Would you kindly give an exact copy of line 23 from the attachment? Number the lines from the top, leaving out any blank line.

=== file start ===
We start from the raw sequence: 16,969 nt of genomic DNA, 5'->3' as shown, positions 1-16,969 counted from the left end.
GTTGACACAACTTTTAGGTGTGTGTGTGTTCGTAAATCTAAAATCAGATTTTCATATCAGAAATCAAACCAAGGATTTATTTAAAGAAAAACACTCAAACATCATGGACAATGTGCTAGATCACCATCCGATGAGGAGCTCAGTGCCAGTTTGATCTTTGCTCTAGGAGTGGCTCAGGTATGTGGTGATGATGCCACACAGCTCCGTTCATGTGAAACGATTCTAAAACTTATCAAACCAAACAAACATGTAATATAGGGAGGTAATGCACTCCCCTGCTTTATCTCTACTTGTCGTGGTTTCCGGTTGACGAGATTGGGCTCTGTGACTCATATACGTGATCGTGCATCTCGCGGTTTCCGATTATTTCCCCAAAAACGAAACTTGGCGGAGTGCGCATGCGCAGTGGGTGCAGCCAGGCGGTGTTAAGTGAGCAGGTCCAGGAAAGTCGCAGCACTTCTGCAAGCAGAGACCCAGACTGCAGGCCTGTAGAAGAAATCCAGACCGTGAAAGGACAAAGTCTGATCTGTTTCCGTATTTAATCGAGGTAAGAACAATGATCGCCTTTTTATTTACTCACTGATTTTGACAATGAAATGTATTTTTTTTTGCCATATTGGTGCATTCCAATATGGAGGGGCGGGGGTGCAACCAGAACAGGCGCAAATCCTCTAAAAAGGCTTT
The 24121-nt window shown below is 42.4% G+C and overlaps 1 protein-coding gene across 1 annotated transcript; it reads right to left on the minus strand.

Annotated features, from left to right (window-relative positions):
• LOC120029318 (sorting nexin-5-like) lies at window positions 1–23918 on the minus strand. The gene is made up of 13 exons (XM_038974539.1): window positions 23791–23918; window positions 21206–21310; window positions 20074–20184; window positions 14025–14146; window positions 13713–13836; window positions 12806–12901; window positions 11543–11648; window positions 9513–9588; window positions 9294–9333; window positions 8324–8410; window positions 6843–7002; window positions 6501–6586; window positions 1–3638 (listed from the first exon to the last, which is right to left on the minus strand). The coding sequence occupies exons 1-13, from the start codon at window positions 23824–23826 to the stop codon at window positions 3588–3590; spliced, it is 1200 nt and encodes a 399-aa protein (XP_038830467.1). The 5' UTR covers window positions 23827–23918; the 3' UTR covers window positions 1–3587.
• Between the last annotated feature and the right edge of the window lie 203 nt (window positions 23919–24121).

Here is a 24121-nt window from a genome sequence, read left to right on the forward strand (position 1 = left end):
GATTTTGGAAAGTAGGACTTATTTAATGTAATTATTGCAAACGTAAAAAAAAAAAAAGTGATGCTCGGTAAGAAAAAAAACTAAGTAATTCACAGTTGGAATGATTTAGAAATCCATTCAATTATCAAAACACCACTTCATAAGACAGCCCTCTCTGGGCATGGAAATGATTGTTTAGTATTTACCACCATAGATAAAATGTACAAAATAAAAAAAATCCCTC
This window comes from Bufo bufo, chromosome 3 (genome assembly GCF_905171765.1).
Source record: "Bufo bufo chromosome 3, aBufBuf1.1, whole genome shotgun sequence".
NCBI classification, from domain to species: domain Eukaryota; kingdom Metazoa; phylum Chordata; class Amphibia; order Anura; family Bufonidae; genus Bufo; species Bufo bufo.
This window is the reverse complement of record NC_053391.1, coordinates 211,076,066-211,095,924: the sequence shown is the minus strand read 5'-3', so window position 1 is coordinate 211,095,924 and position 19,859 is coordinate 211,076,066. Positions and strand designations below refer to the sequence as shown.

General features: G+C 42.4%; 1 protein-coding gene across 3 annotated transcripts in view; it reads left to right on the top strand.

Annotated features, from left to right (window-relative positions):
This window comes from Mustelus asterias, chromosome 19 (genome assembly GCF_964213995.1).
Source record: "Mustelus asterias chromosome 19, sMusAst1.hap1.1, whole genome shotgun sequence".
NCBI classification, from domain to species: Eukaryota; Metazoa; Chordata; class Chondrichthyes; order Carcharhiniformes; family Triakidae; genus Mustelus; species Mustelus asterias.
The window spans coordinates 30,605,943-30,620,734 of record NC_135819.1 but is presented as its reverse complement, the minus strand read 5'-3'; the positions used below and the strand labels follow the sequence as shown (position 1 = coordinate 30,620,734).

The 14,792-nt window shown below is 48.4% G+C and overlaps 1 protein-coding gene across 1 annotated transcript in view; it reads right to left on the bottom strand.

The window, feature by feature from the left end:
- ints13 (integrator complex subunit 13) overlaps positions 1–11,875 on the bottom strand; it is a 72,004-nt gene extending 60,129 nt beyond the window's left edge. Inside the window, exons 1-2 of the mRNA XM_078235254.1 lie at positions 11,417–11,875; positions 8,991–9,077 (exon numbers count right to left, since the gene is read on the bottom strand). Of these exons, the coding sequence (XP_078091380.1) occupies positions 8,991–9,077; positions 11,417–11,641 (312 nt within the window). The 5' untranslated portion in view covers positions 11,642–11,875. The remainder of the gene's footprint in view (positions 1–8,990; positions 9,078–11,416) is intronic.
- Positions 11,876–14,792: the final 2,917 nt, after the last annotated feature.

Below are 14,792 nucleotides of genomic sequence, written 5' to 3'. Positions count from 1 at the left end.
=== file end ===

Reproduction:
Below are 14,792 nucleotides of genomic sequence, written 5' to 3'. Positions count from 1 at the left end.